It is very pleasant being outdoors when the sun is shining but what about running and training in hot and humid weather conditions? This can sometimes prove to be very tough but understanding and following a few simple principles may help to make the experience bearable or even pleasant.
Wearing the appropriate clothing is important, i.e. a “technical” light coloured singlet or running top that remains dry by wicking away moisture and eliminates chafing. A cap and sunglasses should also be considered.
Be more selective about your running route, consider running off road, if possible in a woodland area where there is bound to be some shaded areas. Running in and around towns or in built up areas will always be hotter as asphalt and concrete retain heat. If in a town seek out the nearest park and run there.
If it fits in with your schedule try going for a run early mornings or later in the evenings as these should be the optimum times with the coolest part of the day.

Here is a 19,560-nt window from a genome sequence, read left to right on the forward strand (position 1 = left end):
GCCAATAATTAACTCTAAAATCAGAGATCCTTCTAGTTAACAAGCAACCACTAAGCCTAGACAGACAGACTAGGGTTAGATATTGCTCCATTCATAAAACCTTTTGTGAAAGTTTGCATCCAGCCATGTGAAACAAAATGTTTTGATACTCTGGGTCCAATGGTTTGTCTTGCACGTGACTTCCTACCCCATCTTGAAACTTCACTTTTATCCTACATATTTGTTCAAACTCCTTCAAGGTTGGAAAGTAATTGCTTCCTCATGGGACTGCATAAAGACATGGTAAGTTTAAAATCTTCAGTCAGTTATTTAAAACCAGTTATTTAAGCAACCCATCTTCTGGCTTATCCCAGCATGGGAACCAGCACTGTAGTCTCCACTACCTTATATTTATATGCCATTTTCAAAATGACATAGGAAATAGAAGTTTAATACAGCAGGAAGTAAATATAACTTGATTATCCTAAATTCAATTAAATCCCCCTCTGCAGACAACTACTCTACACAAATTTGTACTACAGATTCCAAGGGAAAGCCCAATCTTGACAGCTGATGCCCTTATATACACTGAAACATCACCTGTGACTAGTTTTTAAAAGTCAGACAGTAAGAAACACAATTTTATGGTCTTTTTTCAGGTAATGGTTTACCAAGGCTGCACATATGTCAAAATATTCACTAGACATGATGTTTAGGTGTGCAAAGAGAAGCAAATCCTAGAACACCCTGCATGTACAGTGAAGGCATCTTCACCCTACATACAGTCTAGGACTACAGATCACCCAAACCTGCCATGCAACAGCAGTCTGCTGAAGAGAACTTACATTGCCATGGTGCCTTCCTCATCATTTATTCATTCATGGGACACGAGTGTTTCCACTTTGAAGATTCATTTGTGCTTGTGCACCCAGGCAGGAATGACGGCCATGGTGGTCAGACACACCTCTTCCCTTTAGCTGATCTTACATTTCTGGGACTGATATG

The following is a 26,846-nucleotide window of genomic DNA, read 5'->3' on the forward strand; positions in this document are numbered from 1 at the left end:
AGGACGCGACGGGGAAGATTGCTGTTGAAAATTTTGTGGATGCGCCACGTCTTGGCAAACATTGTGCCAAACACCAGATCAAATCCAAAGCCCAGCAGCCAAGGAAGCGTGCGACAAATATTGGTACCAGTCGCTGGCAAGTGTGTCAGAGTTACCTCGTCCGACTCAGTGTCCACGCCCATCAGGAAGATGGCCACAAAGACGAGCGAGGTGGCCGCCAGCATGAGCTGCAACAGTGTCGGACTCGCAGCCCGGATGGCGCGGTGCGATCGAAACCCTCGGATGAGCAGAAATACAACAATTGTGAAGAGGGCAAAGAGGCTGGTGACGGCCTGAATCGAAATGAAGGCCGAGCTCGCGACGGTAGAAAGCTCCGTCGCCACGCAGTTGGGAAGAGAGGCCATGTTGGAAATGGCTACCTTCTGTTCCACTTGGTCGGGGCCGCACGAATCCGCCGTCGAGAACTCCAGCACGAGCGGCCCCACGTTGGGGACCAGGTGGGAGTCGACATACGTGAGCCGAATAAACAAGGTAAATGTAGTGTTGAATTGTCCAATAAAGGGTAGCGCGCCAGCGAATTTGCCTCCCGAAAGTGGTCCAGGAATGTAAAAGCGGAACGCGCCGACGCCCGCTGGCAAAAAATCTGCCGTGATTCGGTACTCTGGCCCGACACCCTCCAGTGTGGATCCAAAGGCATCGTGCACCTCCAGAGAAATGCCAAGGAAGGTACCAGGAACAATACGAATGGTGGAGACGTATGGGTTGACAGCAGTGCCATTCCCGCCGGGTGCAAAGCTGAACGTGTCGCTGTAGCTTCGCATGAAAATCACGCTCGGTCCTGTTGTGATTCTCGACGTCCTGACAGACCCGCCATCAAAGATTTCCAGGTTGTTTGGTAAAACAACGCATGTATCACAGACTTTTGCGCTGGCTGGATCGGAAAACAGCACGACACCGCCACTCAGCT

Be prepared to run at a slower pace when it is hot. There is probably not much you can do about this, as the brain will be actively adjusting your running pace when the body starts to overheat or there is a threat of overheating.
Staying hydrated is the single most important element when it comes to running in the heat. Ensure you are well hydrated before you start your run. Then it is necessary to drink at regular intervals e.g. every 20 minutes to avoid ever being thirsty. Although it varies person to person (due to body composition and running pace) a guide of approximately 200-250ml of water every 20 minutes should be consumed. In the event you plan to run for more than 90 minutes then consider taking a sports drink that includes sodium and electrolytes.